5.  I love how writing something makes me feel like I've been reading a book.  Several times in the past day or so, I've stopped and thought, Wait, what is it that I've been reading? before realizing that I haven't been reading anything at all (that I haven't written first), for weeks.  This is not to say that what I've been writing is any good.  I've been enjoying myself with it, but I doubt anyone else would take much interest.  Also, it's one of those things that has been rolling around inside me for so long, I feel painfully nervous about it, and over-protective.  It's that deformed, decomposing infant-mutant, gnawing at my ankles, that Dr. Malone used to talk about in class.  The idea is that it won't let you alone until you fix it, give it a face and life.  This, my professor used to say, is what creative writing is all about.  Half of me wants to ask everyone I know, "Would you read something if I wrote it?" but the other half begs, "Please, don't look at it, just let me hold on to it.  You won't like it, anyway."

5.a.  One other thought about writing:
      It seems to me that the more excited I get, the more inspiration/funny connections I see, everywhere.  For instance, I'm writing about a valley, and then we found this house... which is in a valley.  One of the characters is named Violet, and then I saw a small tub of violet fragranced balm at Earth To Old City, and, nerd that I am, took it as a sign (and bought it, of course.  It smells very slightly of grape slushies).  Then the actual violets came out, and I couldn't help but think of them as a sign, too, or at least a little pat on the back, a nod of approval, or a tug in the right direction.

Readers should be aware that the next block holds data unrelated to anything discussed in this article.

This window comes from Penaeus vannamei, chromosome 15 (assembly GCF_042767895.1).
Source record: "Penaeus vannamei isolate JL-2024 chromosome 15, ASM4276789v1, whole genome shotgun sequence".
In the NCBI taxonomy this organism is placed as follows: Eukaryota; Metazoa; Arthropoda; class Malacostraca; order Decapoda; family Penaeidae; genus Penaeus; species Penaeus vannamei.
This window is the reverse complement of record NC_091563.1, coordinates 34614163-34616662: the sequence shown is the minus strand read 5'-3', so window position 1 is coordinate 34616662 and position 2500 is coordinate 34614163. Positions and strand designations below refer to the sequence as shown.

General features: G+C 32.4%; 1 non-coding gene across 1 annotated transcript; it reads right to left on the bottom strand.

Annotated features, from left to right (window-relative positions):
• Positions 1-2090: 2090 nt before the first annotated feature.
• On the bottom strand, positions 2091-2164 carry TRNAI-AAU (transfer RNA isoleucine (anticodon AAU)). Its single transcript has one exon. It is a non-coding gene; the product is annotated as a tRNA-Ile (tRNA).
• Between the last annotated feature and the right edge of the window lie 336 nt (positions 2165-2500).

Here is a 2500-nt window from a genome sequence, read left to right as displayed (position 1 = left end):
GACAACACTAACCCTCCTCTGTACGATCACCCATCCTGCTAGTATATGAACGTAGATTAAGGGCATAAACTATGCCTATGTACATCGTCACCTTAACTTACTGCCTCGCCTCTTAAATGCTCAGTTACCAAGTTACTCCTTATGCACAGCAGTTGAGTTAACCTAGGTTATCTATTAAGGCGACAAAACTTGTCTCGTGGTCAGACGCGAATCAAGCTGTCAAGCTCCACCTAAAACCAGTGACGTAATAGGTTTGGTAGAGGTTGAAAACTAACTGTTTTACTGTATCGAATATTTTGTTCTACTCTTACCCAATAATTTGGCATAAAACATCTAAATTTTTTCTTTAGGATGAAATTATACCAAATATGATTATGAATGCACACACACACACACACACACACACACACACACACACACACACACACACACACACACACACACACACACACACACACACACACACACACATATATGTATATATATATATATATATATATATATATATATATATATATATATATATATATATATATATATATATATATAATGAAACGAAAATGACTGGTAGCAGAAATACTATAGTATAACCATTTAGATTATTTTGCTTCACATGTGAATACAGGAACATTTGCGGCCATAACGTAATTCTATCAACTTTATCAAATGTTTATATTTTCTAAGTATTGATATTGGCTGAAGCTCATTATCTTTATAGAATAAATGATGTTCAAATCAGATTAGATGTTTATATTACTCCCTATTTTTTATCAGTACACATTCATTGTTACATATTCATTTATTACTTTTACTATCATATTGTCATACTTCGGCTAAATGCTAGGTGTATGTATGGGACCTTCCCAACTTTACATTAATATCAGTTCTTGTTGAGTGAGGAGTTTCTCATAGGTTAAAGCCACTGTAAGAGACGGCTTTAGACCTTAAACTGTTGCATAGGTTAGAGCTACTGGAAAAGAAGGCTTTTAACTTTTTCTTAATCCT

But the wildest connection I saw was the trout lily.  In the story, I had already written about a plant with a yellow flower that wouldn't bloom for seven years.  On Easter Sunday, I discovered trout lilies, which have been around since the dawn of time, probably.  I associated them immediately with the aforementioned plant in the story, based solely on appearance.  Then, after researching, I learned that their yellow flowers don't bloom for the first seven years, either.
     Oh my. 

     So, there's a little bit about me.  I like spring.  I like writing.  I laugh at myself.  I am easily excitable, especially concerning make-believe.  I see meaning in a lot of meaningless things.  I am insecure.  I am trying to be more open.  Just don't expect any masterpiece out of me, or for anything I ever write to be published, and I'll be okay.  :)

Wednesday, April 14, 2010

the pencil box

"In an old, rosewood pencil box" comes from a sappy, lovely British comedy. It's where the two long-lost lovers both claim they've been hiding each other for 'all these years.'

Netflix has it. "As Time Goes By." It makes me think of college and my grandmother and writing thank you notes, all at the same time.